Amazing Places

This Is the Darkest Town in America — When It's Not Hosting Burning Man

There are few truly dark skies left in the United States. But a NASA satellite launched in 2012 began gathering data on light pollution all over the world and found the largest dark patch in northwestern Nevada. Right in the middle of that patch, you'll find the town of Gerlach, Nevada, population 206. It's been called "the darkest town in America."

None More Black

Writer Oliver Roeder went to Gerlach and discovered the locals have mixed feelings towards their carpet of night. It's a former railroad town, and the nearest moderately sized city is Redding, California—five hours away. Traffic rarely passes through Gerlach, making it one of the best places to catch a view of the Milky Way. If you're the kind of person who loves to rough it in the wild, the Black Rock Desert offers a surreal campsite. If you'd prefer a real bed, you can grab a room at Gerlach's only motel, Bruno's.

Gerlach may seem like a ghost town most of the year, but things change drastically every summer. That's when tens of thousands of people head through Gerlach for the Burning Man festival. Burning Man can bring as much as $50 million into the local economy every year, and it's easy to see why the organizers have chosen this location. As isolated as it is, the incredibly dark skies here make it the perfect backdrop to the ceremonial burning at the culmination of every year's festivities. Just remember, even when Burning Man isn't in town, the Milky Way offers a nightly light show all summer long.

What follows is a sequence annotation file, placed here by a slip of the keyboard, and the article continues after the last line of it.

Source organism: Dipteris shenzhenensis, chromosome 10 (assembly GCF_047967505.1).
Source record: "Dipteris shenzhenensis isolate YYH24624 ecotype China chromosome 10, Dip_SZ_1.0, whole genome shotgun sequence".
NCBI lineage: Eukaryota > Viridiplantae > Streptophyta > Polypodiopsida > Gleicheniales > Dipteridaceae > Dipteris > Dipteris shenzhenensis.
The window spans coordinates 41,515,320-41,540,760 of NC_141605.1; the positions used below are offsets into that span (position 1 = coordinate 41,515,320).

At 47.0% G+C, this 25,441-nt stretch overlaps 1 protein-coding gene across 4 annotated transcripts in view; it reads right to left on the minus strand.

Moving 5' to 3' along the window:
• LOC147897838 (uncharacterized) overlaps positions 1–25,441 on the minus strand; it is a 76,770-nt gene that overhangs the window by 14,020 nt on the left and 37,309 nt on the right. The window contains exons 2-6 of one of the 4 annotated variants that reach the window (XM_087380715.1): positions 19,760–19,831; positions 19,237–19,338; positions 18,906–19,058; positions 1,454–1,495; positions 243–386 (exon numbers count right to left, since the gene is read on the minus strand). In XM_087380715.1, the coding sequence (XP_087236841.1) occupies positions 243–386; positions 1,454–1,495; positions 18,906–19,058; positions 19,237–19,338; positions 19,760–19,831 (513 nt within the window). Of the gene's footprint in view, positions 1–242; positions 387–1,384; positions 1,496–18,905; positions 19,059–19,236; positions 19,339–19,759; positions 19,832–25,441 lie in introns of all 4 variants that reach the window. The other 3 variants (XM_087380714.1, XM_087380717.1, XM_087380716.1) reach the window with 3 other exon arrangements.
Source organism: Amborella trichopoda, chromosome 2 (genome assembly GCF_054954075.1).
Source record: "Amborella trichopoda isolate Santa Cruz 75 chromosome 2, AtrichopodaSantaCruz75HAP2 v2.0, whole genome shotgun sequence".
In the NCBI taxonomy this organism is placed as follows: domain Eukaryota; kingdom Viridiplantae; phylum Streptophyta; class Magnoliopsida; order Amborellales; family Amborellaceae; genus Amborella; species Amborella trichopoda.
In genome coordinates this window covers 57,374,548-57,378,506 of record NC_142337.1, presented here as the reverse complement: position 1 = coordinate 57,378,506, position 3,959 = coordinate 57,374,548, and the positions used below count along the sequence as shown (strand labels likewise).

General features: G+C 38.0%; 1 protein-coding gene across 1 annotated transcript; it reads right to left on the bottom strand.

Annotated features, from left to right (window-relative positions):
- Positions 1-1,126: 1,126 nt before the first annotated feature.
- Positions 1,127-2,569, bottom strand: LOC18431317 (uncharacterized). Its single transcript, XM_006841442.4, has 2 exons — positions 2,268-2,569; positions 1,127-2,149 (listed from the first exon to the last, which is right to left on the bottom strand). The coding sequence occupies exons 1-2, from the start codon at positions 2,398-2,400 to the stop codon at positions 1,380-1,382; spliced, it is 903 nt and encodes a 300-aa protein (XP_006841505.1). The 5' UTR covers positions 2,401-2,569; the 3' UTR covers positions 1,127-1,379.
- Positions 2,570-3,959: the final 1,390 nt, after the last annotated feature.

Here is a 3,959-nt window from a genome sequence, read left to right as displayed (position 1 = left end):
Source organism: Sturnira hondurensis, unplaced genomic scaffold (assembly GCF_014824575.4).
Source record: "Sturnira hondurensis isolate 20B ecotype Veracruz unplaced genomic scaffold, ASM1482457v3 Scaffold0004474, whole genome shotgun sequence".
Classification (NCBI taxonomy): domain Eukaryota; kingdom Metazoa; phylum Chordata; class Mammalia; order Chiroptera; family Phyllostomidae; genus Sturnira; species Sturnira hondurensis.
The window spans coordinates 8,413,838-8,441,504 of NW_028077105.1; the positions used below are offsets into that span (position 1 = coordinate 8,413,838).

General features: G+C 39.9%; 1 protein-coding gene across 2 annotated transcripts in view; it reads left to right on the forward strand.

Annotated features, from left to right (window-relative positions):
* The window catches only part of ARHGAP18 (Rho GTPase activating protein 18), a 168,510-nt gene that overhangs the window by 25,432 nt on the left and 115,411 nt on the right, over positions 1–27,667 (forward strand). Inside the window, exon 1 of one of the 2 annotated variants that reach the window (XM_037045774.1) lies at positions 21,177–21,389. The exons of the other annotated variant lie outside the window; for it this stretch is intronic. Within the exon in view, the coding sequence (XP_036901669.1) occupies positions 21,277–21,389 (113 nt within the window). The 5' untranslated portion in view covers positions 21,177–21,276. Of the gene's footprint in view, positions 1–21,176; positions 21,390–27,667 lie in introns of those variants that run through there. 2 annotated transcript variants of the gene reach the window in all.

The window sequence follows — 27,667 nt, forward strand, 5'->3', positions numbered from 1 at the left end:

Burning man festival in Black Rock Desert.

Chasing Down the Dark

So how do organizations like the International Dark-Sky Association (IDA) measure darkness, and what tools do they use to find it? In a word, satellites. Modern-day eyes-in-the-sky can reveal very exact maps of the world's light sources, and seek out those areas that have not yet succumb to extensive light pollution. That's especially important to stargazers since any light radiating from your surroundings is essentially getting in the way of the tiny flecks of light you're trying to spot in space. Take a look at the map — you'll see that northern Nevada isn't the only place protected from bright city lights. If you're a camper craving starry nights and open skies, just check out the nearest black spot on the map, roll up your sleeping bag, pack your flashlight, and go!

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To see what Gerlach looks like when festivalgoers descend, check out "Desert to Dream: A Dozen Years of Burning Man Photography, Revised Edition" by photographer Barbara Traub, with passages by Lawrence Ferlinghetti, Les Blank, and Larry Harvey. We handpick reading recommendations we think you may like. If you choose to make a purchase, Curiosity will get a share of the sale.

Written by Reuben Westmaas June 26, 2017

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